Monday, 26 August 2013

A Cocktail a Day (surviving the school holidays)

Now I know it is highly irresponsible to advocate daily drinking and no doubt some will be up in arms at the suggestion that spending time with one's children for six l-o-n-g weeks is anything short of idyllic, but here at TG HQ, we have discovered that the evening is far less fraught with tension after a cocktail (or two). So if you are looking around the war-torn slum that used to be your living room and counting down the days until September, then might I suggest taking one of these on a daily basis until the little blighters are back in full time education.

This first one I named Raspberry Refresher because Mr TG thought it tasted a bit like Refresher sweets, which is a good thing apparently...

 Raspberry Refresher


2 oz Absolut Raspberri Vodka
1/2 oz Giffards Creme de Framboises
1 oz triple sec
1 1/2 oz fresh lemon juice
Sparkling water to top up
Fresh raspberry to garnish

Shake all of the ingredients (apart from the sparkling water) over ice.
Strain into an ice filled tumbler and top up with sparkling water.
Garnish with a fresh raspberry.

I absolutely loved this next cocktail as the bitter orange taste of Campari really works well with the Chase Marmalade Vodka. If you haven't got a bottle of this, I suggest you purchase one immediately as it is rather wonderful. If you want to find out a little more about all things 'Chase' (and who wouldn't?), then click here to find out all about my visit to the Chase Distillery.

Bitter Orange

1/2 oz Campari
1 tsp icing sugar
2 oz soda

Add the Marmalade Vodka, Campari and sugar to a shaker, half filled with ice.
Shake hard and strain into a chilled tumbler with ice.
Top up with 2 oz soda and stir gently to mix the drink.
Garnish with a twist of lemon zest, allowing the zest to spray the top of the drink to release the citrus aroma.

This next drink is a very simple cocktail to make and with an incredible taste of rhubarb and custard sweets.

 Rhubarb Martini

2 oz Chase Rhubarb Vodka
1 oz fresh lemon juice
1 tsp icing sugar
Slice of strawberry to garnish

Add all of the ingredients to a shaker, half filled with ice.
Shake hard until the outside of the shaker is totally frosted and the cocktail starts to form ice chips inside.
Strain into a chilled martini glass and garnish with a slice of strawberry

Our next cocktail is rather sweet, but it's a great introduction to bourbon, if you are a little unsure as to whether or not you like it. Also, you could add a little sparkling water at the end if you find it too intense. I preferred it a little watered down, but Mr TG liked it just the way it was.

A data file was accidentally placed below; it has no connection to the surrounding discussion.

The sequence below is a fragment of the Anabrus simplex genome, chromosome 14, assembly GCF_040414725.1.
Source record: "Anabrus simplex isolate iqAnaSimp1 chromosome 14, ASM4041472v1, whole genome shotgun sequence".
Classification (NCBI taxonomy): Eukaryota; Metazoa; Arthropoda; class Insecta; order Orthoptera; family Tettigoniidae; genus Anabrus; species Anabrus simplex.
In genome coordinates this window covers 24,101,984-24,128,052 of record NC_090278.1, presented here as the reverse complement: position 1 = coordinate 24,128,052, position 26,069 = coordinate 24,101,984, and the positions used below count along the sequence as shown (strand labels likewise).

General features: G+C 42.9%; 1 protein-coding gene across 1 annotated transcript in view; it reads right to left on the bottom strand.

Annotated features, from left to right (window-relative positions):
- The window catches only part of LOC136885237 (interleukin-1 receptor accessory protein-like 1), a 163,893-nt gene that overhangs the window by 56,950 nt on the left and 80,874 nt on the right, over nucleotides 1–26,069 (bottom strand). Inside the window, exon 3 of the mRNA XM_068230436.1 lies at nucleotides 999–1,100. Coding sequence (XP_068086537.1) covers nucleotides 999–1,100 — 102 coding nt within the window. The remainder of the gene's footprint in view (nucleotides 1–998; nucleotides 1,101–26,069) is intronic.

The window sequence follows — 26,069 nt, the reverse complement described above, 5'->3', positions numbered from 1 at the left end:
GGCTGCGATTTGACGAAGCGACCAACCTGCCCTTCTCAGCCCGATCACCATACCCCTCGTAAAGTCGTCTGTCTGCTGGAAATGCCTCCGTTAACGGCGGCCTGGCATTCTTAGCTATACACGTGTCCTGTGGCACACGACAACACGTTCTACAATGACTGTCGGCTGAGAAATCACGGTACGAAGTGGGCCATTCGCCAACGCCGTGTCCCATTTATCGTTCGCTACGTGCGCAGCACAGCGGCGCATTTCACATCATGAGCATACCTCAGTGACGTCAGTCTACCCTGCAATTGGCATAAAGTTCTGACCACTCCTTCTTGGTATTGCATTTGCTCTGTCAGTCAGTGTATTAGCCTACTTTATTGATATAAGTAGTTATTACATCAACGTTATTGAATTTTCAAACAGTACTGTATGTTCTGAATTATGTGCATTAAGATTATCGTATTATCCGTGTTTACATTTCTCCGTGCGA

Sweet Bourbon

1 oz Buffalo Chase Bourbon
1 oz triple sec
1/2 oz Luxardos Maraschino Liqueur
1 oz fresh lemon juice
Strip of lemon zest to garnish
Cocktail cherry (or frozen cherry) to garnish

Add all of the ingredients, except the garnish, to a shaker, filled with ice and shake hard for about 20 secs.
Strain into an ice filled tumbler.
Garnish with a strip of lemon zest and a cocktail cherry.

 Sweet Bourbon

Generally I find that if a drink has lime and mint in it, then I'm going to love it and Mojitos are always a failsafe. This is yet another delicious variation on the theme. If you would like some more great Mojito recipes, click here.

Blueberry Mojito

2 oz Flor de Caña Rum
1 oz fresh lime juice
12 small blueberries
3/4 oz simple syrup
8 mint leaves
Sparkling water to top up

Gently muddle the mint and blueberries in the bottom of the shaker.
Add the rum, syrup, lime and half fill with ice.
Shake vigorously for about 20 secs and strain into a large hi ball glass filled with ice.
Top up with sparkling water and stir gently to mix the drink.

Our next cocktail is must for gin lovers with a taste for the floral i.e. me...

Amnesia Rose

2 oz William Chase GB Gin
1 oz lime juice
2 oz Fentimans Rose Lemonade
1/4 oz simple syrup

Add all of the ingredients to a cocktail shaker (except for the garnish).
Half fill the shaker with ice and shake hard for about 20 secs.
Strain into a chilled martini glass and garnish with a sprig of mint

Hint - gently slap the mint between your palms, just before garnishing, to release the minty aroma.

This last cocktail of the week has mint, it has lime, it has Chase Elderflower Liqueur - what a great way to finish!

Elder King

1 oz Kings Ginger Liqueur
1 oz Chase Elderflower Liqueur
1 oz fresh lime juice
8 mint leaves
Sparkling water to top up

Gently muddle the mint with the lime juice in the bottom of the cocktail shaker.
Add the liqueurs and half fill with ice.
Shake hard and strain into a chilled highball glass half filled with crushed ice
Top up with sparkling water and stir gently to mix the drink
Garnish with an extra wedge of lime

Monday, 19 August 2013

Passion Fruit Cocktails

This week, I've been experimenting with passion fruit and rather loving the results. It all began with a bespoke cocktail I was creating for a client, who had included passion fruit as a possible flavour in their drink and to keep things fresh and zingy, I wanted to use the actual fruit as well as tinkering about with liqueurs or syrups.

Passion fruit come in several varieties, but in this country, we mainly import the purple skinned variety, which are smaller, but have more juicy pulp and a richer flavour and aroma. They are the fruits of a Passiflora genus which grow like a vine, clinging on with hook like tendrils. We have a rather gorgeous Passiflora in the garden, but sadly, no passion fruit. Lucky for me then, that they are widely available from many larger supermarkets and I was able to easily purchase a pack of three from my local Tesco store.